"What was going through your head when you had your knee on my brother’s neck when you knew he posed no threat anymore?” Floyd's brother Terrence asked Chauvin before the sentencing.
Trigger Warning: This story contains details of police brutality and murder that may be disturbing to readers.
A case of police brutality that sparked worldwide protests over a year ago has finally been closed. Derek Chauvin, the ex-police officer from Minneapolis, was sentenced to 22.5 years in prison on Friday, June 25, for the murder of George Floyd, reports CNN. It fell a bit short of the 30 years that the prosecutors requested. Chauvin knelt on Floyd, a Black man, until he breathed his last at the intersection of Chicago Avenue and 38th Street in Minneapolis. His final moments were caught on video.
Under Minnesota law, Chauvin will have to serve two-thirds of his sentence or 15 years in prison, and only then will he be eligible for supervised release for the remaining seven and a half years.
NBC News reports that Hennepin County District Judge Peter Cahill said Chauvin's sentence was not based on public opinion, "emotion or sympathy." He said he was not trying to "send any messages."
"This is based on your abuse of a position of trust and authority and also the particular cruelty shown to George Floyd," he told Chauvin. The judge said he also wanted to "acknowledge the deep and tremendous pain that all the families are feeling, especially the Floyd family."
The sentencing began with statements from four of Floyd's family members: his 7-year-old daughter, Gianna Floyd; his brothers Terrence and Philonise Floyd; and his nephew Brandon Williams. According to The Washington Post, Gianna recalled how her daddy used to help her brush her teeth and play with her. “I miss him,” she said, adding she said she asks about her father "all the time."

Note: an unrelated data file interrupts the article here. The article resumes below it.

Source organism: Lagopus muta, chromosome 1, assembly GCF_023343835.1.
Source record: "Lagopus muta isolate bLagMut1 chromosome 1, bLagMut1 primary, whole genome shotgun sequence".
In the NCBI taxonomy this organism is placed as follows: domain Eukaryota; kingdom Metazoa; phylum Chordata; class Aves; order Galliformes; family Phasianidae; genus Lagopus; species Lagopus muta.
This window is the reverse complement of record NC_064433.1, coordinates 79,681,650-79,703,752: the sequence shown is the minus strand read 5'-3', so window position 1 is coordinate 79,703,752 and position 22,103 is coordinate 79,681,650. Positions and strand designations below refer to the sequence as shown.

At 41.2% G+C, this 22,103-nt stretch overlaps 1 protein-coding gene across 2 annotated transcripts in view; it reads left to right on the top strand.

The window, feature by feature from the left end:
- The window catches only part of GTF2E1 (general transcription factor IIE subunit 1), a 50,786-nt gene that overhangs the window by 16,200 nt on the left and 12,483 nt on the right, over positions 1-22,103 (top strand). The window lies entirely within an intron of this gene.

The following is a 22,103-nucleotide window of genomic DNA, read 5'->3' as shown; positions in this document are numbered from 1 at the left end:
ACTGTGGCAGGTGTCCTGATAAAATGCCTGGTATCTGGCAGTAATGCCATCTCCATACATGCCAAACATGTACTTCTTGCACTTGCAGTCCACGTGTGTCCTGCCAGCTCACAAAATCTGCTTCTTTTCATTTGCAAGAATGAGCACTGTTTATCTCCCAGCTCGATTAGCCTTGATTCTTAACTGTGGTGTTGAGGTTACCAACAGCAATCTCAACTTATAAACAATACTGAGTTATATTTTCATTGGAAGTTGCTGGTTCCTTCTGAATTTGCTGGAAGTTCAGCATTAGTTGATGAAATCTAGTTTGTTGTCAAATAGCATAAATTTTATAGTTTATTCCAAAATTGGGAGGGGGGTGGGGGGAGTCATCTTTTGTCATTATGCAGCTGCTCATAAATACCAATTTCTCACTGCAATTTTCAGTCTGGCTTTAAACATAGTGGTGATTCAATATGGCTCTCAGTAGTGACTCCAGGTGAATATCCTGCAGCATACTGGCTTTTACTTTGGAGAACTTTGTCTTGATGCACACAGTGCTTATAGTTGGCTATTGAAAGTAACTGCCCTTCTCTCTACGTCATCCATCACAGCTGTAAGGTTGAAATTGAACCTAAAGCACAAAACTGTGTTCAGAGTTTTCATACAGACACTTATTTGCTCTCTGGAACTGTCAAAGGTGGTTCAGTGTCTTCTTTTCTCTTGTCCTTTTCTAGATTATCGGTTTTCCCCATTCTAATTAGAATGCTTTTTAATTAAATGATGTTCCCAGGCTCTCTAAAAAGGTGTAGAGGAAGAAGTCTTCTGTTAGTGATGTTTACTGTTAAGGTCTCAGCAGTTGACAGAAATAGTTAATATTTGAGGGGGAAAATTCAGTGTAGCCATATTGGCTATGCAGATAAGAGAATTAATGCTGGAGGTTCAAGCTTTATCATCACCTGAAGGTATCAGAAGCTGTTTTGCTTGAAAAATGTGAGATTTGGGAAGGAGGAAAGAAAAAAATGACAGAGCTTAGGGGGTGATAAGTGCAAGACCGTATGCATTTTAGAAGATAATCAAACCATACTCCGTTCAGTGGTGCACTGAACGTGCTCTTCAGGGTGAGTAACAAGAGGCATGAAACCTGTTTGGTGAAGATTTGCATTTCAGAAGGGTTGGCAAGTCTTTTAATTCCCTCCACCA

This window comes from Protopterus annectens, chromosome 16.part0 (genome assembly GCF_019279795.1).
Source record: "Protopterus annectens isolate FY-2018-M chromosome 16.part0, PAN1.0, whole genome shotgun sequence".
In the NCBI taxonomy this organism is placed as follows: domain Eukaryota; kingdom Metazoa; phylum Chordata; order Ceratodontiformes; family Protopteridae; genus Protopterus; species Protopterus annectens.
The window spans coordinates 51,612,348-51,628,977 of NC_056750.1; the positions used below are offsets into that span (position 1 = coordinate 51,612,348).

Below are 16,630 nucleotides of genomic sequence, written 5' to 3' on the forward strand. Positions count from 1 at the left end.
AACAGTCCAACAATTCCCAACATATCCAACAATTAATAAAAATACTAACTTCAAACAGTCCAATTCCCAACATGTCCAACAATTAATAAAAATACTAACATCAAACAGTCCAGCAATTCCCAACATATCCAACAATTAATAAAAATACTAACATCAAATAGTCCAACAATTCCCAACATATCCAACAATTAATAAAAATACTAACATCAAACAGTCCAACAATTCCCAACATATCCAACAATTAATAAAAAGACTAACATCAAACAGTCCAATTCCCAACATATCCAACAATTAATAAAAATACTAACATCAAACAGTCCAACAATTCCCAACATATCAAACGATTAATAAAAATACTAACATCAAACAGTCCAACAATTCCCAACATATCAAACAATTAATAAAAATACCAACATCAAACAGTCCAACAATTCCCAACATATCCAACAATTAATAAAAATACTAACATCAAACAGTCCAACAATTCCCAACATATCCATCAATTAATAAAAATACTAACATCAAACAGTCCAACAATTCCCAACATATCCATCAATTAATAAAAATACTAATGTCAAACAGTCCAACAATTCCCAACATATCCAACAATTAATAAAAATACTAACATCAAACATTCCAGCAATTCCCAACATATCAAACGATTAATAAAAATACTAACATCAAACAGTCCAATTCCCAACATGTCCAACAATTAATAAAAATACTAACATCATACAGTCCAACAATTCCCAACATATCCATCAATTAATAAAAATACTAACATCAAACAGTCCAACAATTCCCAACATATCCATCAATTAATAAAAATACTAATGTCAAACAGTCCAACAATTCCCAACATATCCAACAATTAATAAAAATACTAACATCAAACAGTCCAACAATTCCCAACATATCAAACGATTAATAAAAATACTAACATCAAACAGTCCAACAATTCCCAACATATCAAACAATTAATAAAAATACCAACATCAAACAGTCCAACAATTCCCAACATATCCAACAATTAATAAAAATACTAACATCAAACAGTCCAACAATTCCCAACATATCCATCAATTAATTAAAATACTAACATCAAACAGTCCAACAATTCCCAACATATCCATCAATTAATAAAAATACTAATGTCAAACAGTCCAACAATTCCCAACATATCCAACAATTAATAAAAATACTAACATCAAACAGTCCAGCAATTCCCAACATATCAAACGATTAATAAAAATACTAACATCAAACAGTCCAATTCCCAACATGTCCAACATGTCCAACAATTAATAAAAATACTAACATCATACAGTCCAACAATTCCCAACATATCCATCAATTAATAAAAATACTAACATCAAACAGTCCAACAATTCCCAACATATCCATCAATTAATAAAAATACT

"I want to play with him, have fun, go on a plane ride," the 7-year-old said. Philonise Floyd said that he has begged every day for justice to be served. "George's life mattered," he said. "I am asking that you please find it suitable to give Officer Chauvin the maximum sentence possible. My family and I have been given a life sentence."
Brandon Williams, Floyd’s nephew, also asked the judge to sentence Chauvin to the maximum punishment. “Although Chauvin will be sentenced today and spend time in prison, he will have the luxury of seeing his family again, talking to them,” Williams told the court. The Floyd family had been “robbed” of that luxury, he said. “No more birthday parties, no graduations, holiday gatherings … No opportunities to simply say I love you.”
Though the family members were not allowed to address Chauvin directly, Floyd’s brother, Terrence asked Chauvin: “Why? What were you thinking? What was going through your head when you had your knee on my brother’s neck when you knew he posed no threat anymore?” Chauvin, who was fired from his job and convicted in April on charges of second-degree unintentional murder, third-degree murder, and second-degree manslaughter, spoke briefly before the sentence was announced.
"At this time due to some additional legal matters at hand, I'm not able to give a full, formal statement," Chauvin said. "I do want to give my condolences to the Floyd family. There's going to be some other information in the future that would be of interest and I hope things will give you some, some peace of mind."
However, before Chauvin spoke, his mother, Carolyn Pawlenty, appealed to Cahill for leniency for her son, whom she described as a “selfless” public servant who had always tried to help others, but had been depicted as an “aggressive, heartless and uncaring person … a racist,” by the media and prosecutors.
"Even though I have not spoken publicly, I have always supported him 100 percent and always will," she said.
Cover Image Source: Photo by Ramsey County Sheriff's Office via Getty Images